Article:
African American Artists

The first African American artist to earn a living painting was Joshua Johnson.  Johnson was born and raised in Baltimore, Maryland, and enjoyed a prolific career that spanned the thirty years from 1796 to 1825.

One of the first professional African American artists, Johnson’s specialty was portraiture.  Local shopkeepers, merchants, and ship captains in the Baltimore area most often commissioned his works.  He is credited with painting more portraits of Maryland’s children and their parents than any other artist during that time.

As was the case with other African American artists of the time, Johnson was not formally trained in painting or art.  Instead, he was self taught as a painter but was formally employed as a blacksmith during his young adulthood.

Details of the lives of many African American artists of this era were not recorded but what is known about Johnson is quite remarkable.  Born a slave in 1763, he was the son of a white man and black woman.  Johnson’s white father purchased him from his mother’s owner when he was just an infant.

The Maryland Historical Society documents Johnson’s freedom in 1782, when he was 20 and apprenticing as a blacksmith.  Later he became the highly acclaimed portrait artist as a free man and is listed in Baltimore’s city directories as a portrait painter and limner from 1796 until 1824.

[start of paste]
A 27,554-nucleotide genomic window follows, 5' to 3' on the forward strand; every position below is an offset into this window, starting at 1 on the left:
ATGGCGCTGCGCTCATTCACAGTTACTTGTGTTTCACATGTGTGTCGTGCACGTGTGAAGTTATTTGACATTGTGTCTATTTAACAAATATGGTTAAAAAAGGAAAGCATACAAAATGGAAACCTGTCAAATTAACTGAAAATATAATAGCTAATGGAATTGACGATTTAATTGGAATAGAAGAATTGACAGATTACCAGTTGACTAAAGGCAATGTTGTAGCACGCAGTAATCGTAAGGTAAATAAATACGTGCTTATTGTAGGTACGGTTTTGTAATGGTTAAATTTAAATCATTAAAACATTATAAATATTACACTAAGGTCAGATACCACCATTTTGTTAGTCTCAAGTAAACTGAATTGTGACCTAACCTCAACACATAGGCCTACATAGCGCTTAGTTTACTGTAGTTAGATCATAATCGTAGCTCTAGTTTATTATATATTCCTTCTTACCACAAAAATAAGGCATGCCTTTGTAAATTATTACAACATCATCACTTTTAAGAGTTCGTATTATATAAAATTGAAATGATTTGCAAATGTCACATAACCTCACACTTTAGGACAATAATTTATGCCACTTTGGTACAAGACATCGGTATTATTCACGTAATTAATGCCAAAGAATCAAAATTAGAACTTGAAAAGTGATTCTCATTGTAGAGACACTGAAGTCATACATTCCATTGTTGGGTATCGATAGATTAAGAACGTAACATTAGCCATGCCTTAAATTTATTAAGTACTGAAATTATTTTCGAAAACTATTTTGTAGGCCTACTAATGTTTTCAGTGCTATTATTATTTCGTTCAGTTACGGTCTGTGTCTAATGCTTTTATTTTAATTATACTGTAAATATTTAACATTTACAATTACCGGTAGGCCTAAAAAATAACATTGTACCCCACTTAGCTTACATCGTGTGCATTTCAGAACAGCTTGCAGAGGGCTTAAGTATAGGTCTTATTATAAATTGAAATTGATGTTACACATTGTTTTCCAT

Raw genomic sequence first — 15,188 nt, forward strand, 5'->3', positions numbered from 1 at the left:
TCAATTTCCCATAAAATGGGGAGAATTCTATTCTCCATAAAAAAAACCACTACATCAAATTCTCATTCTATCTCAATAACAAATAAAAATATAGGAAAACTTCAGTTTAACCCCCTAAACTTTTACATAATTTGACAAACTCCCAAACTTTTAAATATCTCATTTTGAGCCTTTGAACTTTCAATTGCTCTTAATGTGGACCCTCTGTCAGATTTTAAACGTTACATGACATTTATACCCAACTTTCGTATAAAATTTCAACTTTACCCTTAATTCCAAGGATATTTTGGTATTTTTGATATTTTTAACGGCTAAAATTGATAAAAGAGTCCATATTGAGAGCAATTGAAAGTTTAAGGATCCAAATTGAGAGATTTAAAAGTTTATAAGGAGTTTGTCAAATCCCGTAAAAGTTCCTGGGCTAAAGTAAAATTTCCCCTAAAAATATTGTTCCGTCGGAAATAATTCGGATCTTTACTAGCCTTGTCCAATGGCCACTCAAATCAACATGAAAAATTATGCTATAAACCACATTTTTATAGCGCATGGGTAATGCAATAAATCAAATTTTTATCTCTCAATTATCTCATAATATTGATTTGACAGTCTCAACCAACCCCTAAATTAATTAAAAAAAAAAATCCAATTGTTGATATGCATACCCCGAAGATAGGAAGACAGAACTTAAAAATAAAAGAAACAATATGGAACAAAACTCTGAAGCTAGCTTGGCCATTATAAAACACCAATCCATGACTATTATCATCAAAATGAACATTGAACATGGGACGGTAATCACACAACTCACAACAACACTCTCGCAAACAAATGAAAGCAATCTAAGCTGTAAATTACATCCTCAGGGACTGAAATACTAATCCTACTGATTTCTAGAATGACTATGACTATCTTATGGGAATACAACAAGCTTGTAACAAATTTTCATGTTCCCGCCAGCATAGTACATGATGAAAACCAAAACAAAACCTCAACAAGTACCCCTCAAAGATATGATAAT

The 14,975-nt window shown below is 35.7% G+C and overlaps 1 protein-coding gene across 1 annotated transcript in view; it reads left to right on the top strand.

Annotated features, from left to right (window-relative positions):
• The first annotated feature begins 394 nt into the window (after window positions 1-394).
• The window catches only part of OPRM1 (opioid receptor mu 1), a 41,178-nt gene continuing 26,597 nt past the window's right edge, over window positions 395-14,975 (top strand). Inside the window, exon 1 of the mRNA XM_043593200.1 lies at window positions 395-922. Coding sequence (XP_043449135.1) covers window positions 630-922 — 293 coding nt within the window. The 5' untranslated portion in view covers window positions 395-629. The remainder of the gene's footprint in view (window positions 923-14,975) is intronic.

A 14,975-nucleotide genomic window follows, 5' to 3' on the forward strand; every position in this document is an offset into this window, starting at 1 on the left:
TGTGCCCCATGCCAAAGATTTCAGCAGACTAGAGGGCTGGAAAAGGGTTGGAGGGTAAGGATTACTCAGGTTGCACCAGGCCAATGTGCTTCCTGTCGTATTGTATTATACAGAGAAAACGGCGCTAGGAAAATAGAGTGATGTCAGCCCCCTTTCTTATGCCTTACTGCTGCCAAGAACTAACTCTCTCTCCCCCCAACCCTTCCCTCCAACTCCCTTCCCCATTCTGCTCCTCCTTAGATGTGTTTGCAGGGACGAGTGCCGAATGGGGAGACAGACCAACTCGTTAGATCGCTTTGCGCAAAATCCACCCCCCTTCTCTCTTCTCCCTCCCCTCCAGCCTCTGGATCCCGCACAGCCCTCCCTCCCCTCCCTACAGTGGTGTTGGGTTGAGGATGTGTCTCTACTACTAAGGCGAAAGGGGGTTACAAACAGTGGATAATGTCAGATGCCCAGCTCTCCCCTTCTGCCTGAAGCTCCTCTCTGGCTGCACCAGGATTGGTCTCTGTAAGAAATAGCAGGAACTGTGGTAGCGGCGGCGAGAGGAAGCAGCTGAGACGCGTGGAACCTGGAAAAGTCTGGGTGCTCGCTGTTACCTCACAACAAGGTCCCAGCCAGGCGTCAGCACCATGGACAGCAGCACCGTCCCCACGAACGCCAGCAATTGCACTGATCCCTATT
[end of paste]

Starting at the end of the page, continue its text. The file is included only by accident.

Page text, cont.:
In 1807, John Westwood, a prominent stagecoach manufacturer, commissioned Johnson to paint a portrait of his three sons.  This portrait, The Westwood Children, is part of the current collection of African American artists on display in the National Gallery of Art (NGA) in Washington, DC.

One of at least 80 portraits attributed to Johnson, The Westwood Children has been on public exhibition almost continuously since 1948 at various galleries and museums across the nation.  It was included in a traveling exhibition based upon the lives of Benjamin Franklin and Thomas Jefferson.  The exhibition’s tour took the portrait to venues in New York, Chicago, and Los Angeles in the United States and, in Europe, was displayed in Paris, London, and Warsaw.

Edgar William and Bernice Chrysler Garbisch, who bought it in 1955 from descendents of the youngest child in the painting, presented the portrait as a gift to the NGA in 1959.

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